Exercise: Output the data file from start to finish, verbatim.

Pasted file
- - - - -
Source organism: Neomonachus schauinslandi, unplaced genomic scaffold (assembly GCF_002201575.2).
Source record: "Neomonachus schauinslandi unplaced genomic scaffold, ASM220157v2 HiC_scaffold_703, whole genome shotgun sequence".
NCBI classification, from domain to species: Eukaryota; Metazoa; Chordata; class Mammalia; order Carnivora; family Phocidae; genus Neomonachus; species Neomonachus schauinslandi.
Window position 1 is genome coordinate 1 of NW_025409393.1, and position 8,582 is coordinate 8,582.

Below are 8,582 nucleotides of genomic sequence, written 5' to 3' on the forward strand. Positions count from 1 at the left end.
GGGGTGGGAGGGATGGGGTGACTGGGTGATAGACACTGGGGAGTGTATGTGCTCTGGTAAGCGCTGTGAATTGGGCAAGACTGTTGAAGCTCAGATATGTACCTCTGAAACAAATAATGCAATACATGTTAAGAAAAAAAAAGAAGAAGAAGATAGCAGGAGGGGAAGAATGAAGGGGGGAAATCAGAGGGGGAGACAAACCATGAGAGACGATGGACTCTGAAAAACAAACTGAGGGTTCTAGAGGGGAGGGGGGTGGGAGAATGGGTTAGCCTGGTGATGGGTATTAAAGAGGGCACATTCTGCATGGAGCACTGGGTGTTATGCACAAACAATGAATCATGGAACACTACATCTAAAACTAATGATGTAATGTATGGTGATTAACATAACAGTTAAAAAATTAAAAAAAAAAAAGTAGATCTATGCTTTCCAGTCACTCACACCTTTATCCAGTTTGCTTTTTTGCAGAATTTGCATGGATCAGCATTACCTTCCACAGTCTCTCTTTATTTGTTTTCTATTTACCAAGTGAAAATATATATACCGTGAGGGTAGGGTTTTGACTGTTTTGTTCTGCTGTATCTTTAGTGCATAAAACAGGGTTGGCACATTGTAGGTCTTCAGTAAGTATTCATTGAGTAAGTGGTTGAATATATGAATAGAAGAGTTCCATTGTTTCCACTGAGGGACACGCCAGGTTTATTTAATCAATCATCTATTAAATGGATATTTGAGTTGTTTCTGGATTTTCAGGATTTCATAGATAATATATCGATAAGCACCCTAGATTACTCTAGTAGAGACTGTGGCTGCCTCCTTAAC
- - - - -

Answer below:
Source organism: Neomonachus schauinslandi, unplaced genomic scaffold (assembly GCF_002201575.2).
Source record: "Neomonachus schauinslandi unplaced genomic scaffold, ASM220157v2 HiC_scaffold_703, whole genome shotgun sequence".
NCBI classification, from domain to species: Eukaryota; Metazoa; Chordata; class Mammalia; order Carnivora; family Phocidae; genus Neomonachus; species Neomonachus schauinslandi.
Window position 1 is genome coordinate 1 of NW_025409393.1, and position 8,582 is coordinate 8,582.

Below are 8,582 nucleotides of genomic sequence, written 5' to 3' on the forward strand. Positions count from 1 at the left end.
GGGGTGGGAGGGATGGGGTGACTGGGTGATAGACACTGGGGAGTGTATGTGCTCTGGTAAGCGCTGTGAATTGGGCAAGACTGTTGAAGCTCAGATATGTACCTCTGAAACAAATAATGCAATACATGTTAAGAAAAAAAAAGAAGAAGAAGATAGCAGGAGGGGAAGAATGAAGGGGGGAAATCAGAGGGGGAGACAAACCATGAGAGACGATGGACTCTGAAAAACAAACTGAGGGTTCTAGAGGGGAGGGGGGTGGGAGAATGGGTTAGCCTGGTGATGGGTATTAAAGAGGGCACATTCTGCATGGAGCACTGGGTGTTATGCACAAACAATGAATCATGGAACACTACATCTAAAACTAATGATGTAATGTATGGTGATTAACATAACAGTTAAAAAATTAAAAAAAAAAAAGTAGATCTATGCTTTCCAGTCACTCACACCTTTATCCAGTTTGCTTTTTTGCAGAATTTGCATGGATCAGCATTACCTTCCACAGTCTCTCTTTATTTGTTTTCTATTTACCAAGTGAAAATATATATACCGTGAGGGTAGGGTTTTGACTGTTTTGTTCTGCTGTATCTTTAGTGCATAAAACAGGGTTGGCACATTGTAGGTCTTCAGTAAGTATTCATTGAGTAAGTGGTTGAATATATGAATAGAAGAGTTCCATTGTTTCCACTGAGGGACACGCCAGGTTTATTTAATCAATCATCTATTAAATGGATATTTGAGTTGTTTCTGGATTTTCAGGATTTCATAGATAATATATCGATAAGCACCCTAGATTACTCTAGTAGAGACTGTGGCTGCCTCCTTAAC